Lessons You Can Learn From Facebook About Website Design

Facebook Like buttonWhen was the last time you took the time to evaluate your website design to see if it needs refreshing?

Does it still meet the needs of your audience, or is it still designed for the business you had before it evolved into the business you’re in now?

The Little Things Count

In her TED Talk (below), Margaret Gould Stewart, Facebook’s director of product design, describes how important even the little things are in designing sites like Facebook and YouTube with their billions of users.

The massive scale of their audiences presents unprecedented design challenges in creating what she calls “digital experiences.” What she says are lessons for all of us who are trying to attract visitors to our websites. Excellent content is essential, but design is vitally important, too.

We don’t face the challenges on the scale of Facebook, but it is important where we place our subscription and search boxes.

And it annoys and amazes me when I’ve wandered into a site to look around that the navigation bar will not have a Home tab to take me back to where I started. That happens more often than you might think.

Facebook’s “Like” Button

Stewart gave an example of a “little thing” that Facebook needed to fix: it’s iconic “Like” button. She said, “The button had kind of gotten out of sync with the evolution of our brand and it needed to be modernized.”

I don’t know about you but I don’t think I even recognized the change. But that was a “little thing” that Facebook felt was important because, “this innocent little button is seen on average 22 billion times a day and on over 7.5 million websites,” she said.

The World on Smart Phones

Those of who live in developed countries take access to electricity for granted. We rage at a temporary loss of our lights during an electrical storm.

Facebook recognizes that millions of people around the world live where there is no electricity, free press, or access to public libraries. The company understands that it will have to design for “low-end cell phones,” said Stewart. “It is not glamorous design work, but if you want to design for the whole world, you have to design for where people are, and not where you are.”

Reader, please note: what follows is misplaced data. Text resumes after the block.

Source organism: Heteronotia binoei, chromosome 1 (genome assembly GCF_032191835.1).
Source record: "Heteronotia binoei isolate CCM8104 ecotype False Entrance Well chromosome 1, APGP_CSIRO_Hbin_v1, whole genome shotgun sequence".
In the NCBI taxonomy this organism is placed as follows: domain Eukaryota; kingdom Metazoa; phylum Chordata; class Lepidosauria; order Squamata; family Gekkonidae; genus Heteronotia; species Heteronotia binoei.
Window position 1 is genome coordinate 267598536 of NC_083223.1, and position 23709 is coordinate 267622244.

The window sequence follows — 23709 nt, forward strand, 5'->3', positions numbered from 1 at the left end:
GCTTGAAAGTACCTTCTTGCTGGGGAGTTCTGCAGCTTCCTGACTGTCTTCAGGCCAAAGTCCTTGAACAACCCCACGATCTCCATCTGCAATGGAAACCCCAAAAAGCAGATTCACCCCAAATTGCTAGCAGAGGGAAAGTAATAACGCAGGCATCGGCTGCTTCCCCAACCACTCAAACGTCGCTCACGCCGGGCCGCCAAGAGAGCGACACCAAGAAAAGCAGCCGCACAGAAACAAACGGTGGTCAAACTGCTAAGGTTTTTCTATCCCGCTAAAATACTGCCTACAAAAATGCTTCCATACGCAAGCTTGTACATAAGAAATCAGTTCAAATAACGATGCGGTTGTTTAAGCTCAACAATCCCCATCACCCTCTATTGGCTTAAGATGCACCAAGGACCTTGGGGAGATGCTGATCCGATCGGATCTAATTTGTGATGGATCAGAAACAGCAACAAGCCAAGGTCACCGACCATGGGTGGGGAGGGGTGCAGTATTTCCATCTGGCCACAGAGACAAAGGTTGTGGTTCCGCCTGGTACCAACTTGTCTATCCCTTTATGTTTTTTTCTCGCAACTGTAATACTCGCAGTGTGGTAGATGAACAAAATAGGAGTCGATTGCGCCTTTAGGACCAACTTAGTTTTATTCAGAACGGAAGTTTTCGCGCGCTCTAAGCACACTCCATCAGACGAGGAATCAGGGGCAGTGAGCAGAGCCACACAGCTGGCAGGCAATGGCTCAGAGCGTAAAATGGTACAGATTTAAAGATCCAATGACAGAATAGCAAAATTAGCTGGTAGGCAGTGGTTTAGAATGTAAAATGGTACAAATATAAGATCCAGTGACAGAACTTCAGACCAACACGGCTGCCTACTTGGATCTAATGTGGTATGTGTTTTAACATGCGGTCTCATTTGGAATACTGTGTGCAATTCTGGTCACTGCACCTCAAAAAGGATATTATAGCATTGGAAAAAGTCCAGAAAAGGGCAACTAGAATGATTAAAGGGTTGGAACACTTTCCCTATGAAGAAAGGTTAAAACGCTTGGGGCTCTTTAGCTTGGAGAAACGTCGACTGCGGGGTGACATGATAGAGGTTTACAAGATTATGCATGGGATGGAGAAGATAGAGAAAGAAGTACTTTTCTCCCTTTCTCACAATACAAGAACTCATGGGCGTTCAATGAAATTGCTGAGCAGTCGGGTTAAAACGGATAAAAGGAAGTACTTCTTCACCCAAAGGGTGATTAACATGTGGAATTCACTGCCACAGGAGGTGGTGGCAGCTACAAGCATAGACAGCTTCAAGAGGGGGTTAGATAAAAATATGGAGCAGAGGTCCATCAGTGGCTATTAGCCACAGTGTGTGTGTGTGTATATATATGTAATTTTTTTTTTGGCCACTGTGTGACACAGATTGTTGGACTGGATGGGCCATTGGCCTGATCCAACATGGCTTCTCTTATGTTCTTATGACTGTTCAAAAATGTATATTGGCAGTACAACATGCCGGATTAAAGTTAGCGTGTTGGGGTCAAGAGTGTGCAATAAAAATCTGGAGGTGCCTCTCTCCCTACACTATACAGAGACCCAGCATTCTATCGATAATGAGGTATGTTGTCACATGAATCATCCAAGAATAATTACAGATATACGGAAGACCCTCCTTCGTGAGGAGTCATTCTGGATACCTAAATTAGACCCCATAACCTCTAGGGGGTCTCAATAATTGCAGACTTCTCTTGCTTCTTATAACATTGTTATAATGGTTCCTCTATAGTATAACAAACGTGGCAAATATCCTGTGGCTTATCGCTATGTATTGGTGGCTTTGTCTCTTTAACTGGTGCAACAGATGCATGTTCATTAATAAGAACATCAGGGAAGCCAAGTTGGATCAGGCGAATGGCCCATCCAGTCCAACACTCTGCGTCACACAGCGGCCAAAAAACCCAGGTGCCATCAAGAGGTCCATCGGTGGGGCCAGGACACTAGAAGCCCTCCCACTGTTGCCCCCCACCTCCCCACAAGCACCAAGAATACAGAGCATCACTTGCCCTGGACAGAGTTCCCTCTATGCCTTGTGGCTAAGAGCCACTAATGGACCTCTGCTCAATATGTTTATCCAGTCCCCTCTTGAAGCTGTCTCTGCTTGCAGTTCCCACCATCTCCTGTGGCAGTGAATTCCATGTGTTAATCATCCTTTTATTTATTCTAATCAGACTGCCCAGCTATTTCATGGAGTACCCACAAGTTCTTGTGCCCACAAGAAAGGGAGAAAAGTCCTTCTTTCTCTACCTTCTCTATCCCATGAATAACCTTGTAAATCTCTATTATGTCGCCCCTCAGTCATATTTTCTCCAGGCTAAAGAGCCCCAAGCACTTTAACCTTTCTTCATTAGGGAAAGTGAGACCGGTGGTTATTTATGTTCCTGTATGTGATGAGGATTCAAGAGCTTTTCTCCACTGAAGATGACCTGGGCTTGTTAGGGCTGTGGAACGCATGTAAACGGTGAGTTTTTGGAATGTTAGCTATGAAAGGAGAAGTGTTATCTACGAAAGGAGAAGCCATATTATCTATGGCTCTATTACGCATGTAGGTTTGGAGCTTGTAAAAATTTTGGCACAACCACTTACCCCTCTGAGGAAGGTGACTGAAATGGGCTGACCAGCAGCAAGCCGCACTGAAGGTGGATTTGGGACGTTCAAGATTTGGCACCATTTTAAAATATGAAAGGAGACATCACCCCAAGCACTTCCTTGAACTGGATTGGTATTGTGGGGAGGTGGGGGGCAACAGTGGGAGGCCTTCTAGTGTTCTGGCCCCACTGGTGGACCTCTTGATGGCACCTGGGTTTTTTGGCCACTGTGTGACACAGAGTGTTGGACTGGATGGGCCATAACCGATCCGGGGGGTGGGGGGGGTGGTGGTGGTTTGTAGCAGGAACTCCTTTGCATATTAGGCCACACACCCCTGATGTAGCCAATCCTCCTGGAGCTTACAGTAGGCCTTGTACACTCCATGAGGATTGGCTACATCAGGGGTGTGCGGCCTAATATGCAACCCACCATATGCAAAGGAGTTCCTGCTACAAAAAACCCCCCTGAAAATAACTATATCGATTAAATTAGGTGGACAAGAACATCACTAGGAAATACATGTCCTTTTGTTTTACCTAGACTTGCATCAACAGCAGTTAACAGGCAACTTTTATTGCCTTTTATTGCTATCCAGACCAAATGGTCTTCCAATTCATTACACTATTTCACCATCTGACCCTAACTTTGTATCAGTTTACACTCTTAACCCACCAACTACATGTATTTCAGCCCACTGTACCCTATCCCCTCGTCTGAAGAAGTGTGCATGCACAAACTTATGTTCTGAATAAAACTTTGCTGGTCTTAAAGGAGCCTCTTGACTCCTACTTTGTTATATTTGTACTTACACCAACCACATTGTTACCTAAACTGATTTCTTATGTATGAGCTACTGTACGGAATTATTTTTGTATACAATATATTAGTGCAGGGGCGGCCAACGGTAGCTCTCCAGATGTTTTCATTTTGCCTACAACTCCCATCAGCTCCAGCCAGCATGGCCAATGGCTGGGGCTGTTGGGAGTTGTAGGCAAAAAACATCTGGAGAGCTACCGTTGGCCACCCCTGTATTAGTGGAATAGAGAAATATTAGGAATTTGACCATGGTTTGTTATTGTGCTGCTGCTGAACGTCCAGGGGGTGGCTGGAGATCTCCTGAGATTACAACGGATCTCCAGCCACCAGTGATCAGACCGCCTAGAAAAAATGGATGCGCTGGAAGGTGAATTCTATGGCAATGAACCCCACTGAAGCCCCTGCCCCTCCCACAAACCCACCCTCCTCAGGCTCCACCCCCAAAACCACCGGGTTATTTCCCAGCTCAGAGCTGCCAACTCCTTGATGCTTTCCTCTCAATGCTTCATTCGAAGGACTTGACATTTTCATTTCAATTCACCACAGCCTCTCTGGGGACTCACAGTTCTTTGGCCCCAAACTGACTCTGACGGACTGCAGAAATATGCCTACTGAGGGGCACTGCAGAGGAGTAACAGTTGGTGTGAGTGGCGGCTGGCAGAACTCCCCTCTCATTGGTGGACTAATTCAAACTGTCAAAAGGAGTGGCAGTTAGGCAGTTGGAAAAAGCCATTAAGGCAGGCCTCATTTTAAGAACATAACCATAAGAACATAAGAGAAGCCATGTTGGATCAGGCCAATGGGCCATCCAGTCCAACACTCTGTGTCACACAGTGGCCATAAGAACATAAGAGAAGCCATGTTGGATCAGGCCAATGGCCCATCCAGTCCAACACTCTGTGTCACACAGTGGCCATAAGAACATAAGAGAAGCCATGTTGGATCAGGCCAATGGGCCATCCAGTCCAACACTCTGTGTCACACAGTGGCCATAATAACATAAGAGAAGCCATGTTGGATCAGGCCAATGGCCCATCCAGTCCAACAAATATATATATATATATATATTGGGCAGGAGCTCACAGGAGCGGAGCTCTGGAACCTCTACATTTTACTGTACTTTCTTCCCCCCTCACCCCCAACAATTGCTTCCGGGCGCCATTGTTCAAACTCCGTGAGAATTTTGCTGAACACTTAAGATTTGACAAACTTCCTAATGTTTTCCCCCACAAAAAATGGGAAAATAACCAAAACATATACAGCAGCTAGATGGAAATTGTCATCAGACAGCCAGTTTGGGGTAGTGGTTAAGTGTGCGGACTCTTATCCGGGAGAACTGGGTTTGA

Getting back to the design of our own websites, is yours designed for mobile viewing? That’s where our audience is increasingly accessing our sites. Is the most important information “above the fold” for viewing on laptops? Is your site on a dated WordPress template?

I’ve decided that mine is and needs tweaking. I’m glad I watched Stewart’s TED Talk. If a giant like Facebook sweats over the design of a little “Like” button, then shame on us if we can’t put the same effort into the design of our websites.

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Comments

  1. Hi Jeannette,

    You are totally right about Facebook. And I think everyday about the design of my website and soon I will fix it.:)

    As you have mentioned there are many places where electricity is not enough. Many people face problem regarding energy. People wish to use Facebook in their no-smart phone. Similarly bloggers need to make their blog mobile friendly so that people can open it in their mobiles.

    Twitter has become mobile friendly and millions of users have added to it.

    Bloggers should learn many lesson from these websites. A post worthy to read. 😉

    Have a great week.:)

    ~Ravi

    • Ravi — Thanks and I agree, bloggers need to make their blogs mobile friendly, either through the responsive design of their template or through a third-party host such as Duda Mobile.

  2. Wow, a hidden Home tab? I can’t say I’ve ever seen that one Jeannette. Is there a rule of thumb for a time line to reassess your blog/website? I’m asking because last year mine was updated in design, including for being a “responsive” and ready for mobile design.

    As always, helpful.

  3. You are correct about this; the little things do matter so much. I also am one who has not redesigned my website in a while. It is time to do it now. Thanks for sharing.

  4. You are correct about this; the little things do matter so much. I also am one who has not redesigned my website in a while. It is time to do it now. Thanks for sharing.

  5. The evolution of a website is like keeping the garden in check. You may want the best lawn on the block but that means you have to maintain and upgrade it. Tweak for better or for worse, trial and error. I did notice when FB changed the Like button and thought it was an improvement over the old outdated one. To be honest though, I didn’t realize it was outdated until the new one came along. That is often the case I think.

    • Tim — I love the analogy of a website and a garden. It’s so true. You can’t neglect either. Well, I didn’t notice the new Facebook Like button. You’re very observant!

  6. This was a very informative TED talk. We do get comfortable in the same old shoes, yes? Because I am having so many website issues at this particular time, I have really been looking at it!!! It does need a tweak or two…but it took a calamity for me to really see it:)

    • Jacquie — Ugh. No one wants a calamity to force a website makeover for sure. I hope everything is working now!

  7. Hi Jeannette,

    It’s always the little things that get us. Right?

    When I work on a design for a client I always have a couple of things in mind starting with:

    1. Do you “really” know what business you are in and do your prospects know as well?
    2. Do you “really” know the problems you solve for your prospects and customers?
    3. Do you know who you solve them for?
    4. What is the purpose of your site? Marketing, information, education, e-commerce, a blend?
    5. Site structure and organization within a responsive grid for all browsers (desktop, tablet, and phone)